Cortona was an important Etruscan town 2,500 years ago. It held a key position in a valley that was the granary of Etruria. It continued to prosper in Roman times but began to decay at the end of the Roman Empire with the barbarian invasions, depopulation, neglect and the progressive water logging of the valley.
It would take 8 centuries for Cortona to be born again. In this period new merchants, manufacturers and rural bourgeoisie took hold. Public buildings and private houses transformed the city as did the construction of parish churches and convents.
The city appears to have been born again after a book by Frances Mayes, Under the Tuscan Sun, was written about the area in 1996. The book was turned into a cliche ridden movie in 2003 and now swarms of tourists come here looking for a bit of magic.
We parked our car just outside one of the arched entrances to the town. Come for a walk through the lovely streets of Cortona. The weather wasn’t great so I can’t offer any Tuscan sun or blue sky.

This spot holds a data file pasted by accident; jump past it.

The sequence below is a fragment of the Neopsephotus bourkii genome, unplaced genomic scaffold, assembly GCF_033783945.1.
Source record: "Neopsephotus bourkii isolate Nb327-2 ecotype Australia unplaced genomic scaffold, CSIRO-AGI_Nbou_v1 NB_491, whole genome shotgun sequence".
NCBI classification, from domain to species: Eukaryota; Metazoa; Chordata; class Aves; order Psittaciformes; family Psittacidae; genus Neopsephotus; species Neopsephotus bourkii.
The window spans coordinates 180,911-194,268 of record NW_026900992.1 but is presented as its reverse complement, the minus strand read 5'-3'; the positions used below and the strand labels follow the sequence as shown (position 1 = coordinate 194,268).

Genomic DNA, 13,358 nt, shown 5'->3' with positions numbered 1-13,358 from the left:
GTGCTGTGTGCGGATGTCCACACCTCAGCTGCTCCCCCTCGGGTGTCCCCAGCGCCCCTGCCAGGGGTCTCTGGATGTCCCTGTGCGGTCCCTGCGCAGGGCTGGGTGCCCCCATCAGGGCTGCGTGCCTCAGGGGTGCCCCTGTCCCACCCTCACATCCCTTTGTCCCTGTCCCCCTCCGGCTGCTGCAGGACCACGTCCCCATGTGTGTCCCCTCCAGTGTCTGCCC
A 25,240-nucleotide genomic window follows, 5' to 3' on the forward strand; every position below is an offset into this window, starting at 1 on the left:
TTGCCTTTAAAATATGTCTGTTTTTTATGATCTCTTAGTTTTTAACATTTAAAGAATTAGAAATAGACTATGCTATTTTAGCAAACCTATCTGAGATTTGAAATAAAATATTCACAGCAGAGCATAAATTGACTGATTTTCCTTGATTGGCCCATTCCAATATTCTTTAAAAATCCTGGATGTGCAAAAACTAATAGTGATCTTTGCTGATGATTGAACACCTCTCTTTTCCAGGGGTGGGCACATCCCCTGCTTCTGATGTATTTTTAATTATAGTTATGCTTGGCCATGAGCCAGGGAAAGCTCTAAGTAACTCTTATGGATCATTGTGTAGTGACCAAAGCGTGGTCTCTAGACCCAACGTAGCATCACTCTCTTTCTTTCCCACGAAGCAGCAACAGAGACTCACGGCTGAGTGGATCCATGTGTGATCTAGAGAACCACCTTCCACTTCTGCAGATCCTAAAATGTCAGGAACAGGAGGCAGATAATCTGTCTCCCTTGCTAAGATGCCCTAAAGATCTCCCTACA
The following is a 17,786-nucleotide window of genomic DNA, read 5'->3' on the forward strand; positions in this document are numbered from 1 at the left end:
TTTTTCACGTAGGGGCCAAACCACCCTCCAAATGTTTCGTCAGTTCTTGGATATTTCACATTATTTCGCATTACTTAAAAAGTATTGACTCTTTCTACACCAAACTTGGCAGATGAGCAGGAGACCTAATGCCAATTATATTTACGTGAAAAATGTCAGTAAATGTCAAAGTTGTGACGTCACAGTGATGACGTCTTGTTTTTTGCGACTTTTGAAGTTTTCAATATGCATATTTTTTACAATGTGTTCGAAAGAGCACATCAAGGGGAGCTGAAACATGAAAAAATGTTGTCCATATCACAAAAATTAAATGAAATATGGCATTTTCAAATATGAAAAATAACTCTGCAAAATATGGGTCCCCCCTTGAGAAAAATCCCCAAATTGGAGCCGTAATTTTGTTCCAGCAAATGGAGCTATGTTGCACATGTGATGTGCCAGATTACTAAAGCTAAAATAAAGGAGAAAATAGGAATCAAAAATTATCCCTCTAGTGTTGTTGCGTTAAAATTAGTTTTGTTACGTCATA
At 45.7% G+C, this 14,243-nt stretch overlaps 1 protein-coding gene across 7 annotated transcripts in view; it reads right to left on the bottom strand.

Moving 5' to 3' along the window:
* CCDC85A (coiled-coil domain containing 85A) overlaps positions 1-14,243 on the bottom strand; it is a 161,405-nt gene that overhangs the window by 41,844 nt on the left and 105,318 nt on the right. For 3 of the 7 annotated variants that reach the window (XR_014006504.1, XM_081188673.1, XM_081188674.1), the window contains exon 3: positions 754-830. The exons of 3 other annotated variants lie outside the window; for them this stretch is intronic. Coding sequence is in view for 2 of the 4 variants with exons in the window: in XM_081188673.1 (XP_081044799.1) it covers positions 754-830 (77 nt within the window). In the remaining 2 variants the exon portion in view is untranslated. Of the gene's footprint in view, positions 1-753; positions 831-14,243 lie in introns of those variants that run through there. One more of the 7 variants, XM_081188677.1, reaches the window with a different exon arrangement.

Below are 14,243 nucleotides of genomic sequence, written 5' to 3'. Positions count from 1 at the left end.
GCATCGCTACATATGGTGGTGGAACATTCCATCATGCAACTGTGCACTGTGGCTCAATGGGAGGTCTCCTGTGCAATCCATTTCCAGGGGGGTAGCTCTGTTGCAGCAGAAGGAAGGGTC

We had lunch, and later, dinner, in a restaurant with the best position in town. The food was very good…as were the views over the piazza below.
On our wanderings we found a street lined with medieval houses.
Just around the corner was a lovely garden.
There are some great shops in Cortona. It is well set up for tourists.
The hotel we stayed in was very good and offered some wonderful views of the town and surrounding countryside.
We did get a bit of sun as we were about to leave.
Under the Tuscan Sun is a blessing and a curse. On one hand it is great that it attracts visitors to the town. Jobs are created for locals and businesses flourish. On the other are the huge crowds that descend on the town and ruin its authenticity.
If you visit, try going out of season. We were there in May and it was already crowded, perhaps April or October would be a better option.